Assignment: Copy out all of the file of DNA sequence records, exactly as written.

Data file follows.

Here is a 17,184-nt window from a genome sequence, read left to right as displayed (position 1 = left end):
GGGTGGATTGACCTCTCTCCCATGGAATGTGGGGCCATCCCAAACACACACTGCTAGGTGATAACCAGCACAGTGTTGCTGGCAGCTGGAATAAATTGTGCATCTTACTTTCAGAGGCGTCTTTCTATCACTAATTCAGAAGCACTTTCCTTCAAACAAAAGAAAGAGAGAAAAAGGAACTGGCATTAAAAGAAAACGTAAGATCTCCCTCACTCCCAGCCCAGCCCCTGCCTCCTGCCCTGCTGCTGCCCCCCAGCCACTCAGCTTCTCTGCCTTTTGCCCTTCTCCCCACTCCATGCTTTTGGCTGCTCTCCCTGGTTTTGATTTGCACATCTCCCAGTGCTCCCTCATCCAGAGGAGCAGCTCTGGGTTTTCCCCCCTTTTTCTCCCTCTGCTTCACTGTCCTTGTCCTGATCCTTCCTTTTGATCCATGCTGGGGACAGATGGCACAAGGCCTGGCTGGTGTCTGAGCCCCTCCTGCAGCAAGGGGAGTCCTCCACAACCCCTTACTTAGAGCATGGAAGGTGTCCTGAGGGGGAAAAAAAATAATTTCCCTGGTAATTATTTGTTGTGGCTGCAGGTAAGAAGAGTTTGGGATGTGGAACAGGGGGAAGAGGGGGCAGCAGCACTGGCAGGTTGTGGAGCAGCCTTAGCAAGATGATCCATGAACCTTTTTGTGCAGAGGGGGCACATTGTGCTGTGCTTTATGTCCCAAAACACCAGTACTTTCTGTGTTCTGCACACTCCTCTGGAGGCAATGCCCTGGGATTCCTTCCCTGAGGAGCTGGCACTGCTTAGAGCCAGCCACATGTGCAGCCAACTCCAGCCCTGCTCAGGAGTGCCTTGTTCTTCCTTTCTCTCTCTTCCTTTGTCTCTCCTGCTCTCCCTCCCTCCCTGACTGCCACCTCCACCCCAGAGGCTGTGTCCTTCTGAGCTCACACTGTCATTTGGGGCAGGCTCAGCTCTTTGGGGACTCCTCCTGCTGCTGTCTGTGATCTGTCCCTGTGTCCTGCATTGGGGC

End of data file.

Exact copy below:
Here is a 17,184-nt window from a genome sequence, read left to right as displayed (position 1 = left end):
GGGTGGATTGACCTCTCTCCCATGGAATGTGGGGCCATCCCAAACACACACTGCTAGGTGATAACCAGCACAGTGTTGCTGGCAGCTGGAATAAATTGTGCATCTTACTTTCAGAGGCGTCTTTCTATCACTAATTCAGAAGCACTTTCCTTCAAACAAAAGAAAGAGAGAAAAAGGAACTGGCATTAAAAGAAAACGTAAGATCTCCCTCACTCCCAGCCCAGCCCCTGCCTCCTGCCCTGCTGCTGCCCCCCAGCCACTCAGCTTCTCTGCCTTTTGCCCTTCTCCCCACTCCATGCTTTTGGCTGCTCTCCCTGGTTTTGATTTGCACATCTCCCAGTGCTCCCTCATCCAGAGGAGCAGCTCTGGGTTTTCCCCCCTTTTTCTCCCTCTGCTTCACTGTCCTTGTCCTGATCCTTCCTTTTGATCCATGCTGGGGACAGATGGCACAAGGCCTGGCTGGTGTCTGAGCCCCTCCTGCAGCAAGGGGAGTCCTCCACAACCCCTTACTTAGAGCATGGAAGGTGTCCTGAGGGGGAAAAAAAATAATTTCCCTGGTAATTATTTGTTGTGGCTGCAGGTAAGAAGAGTTTGGGATGTGGAACAGGGGGAAGAGGGGGCAGCAGCACTGGCAGGTTGTGGAGCAGCCTTAGCAAGATGATCCATGAACCTTTTTGTGCAGAGGGGGCACATTGTGCTGTGCTTTATGTCCCAAAACACCAGTACTTTCTGTGTTCTGCACACTCCTCTGGAGGCAATGCCCTGGGATTCCTTCCCTGAGGAGCTGGCACTGCTTAGAGCCAGCCACATGTGCAGCCAACTCCAGCCCTGCTCAGGAGTGCCTTGTTCTTCCTTTCTCTCTCTTCCTTTGTCTCTCCTGCTCTCCCTCCCTCCCTGACTGCCACCTCCACCCCAGAGGCTGTGTCCTTCTGAGCTCACACTGTCATTTGGGGCAGGCTCAGCTCTTTGGGGACTCCTCCTGCTGCTGTCTGTGATCTGTCCCTGTGTCCTGCATTGGGGC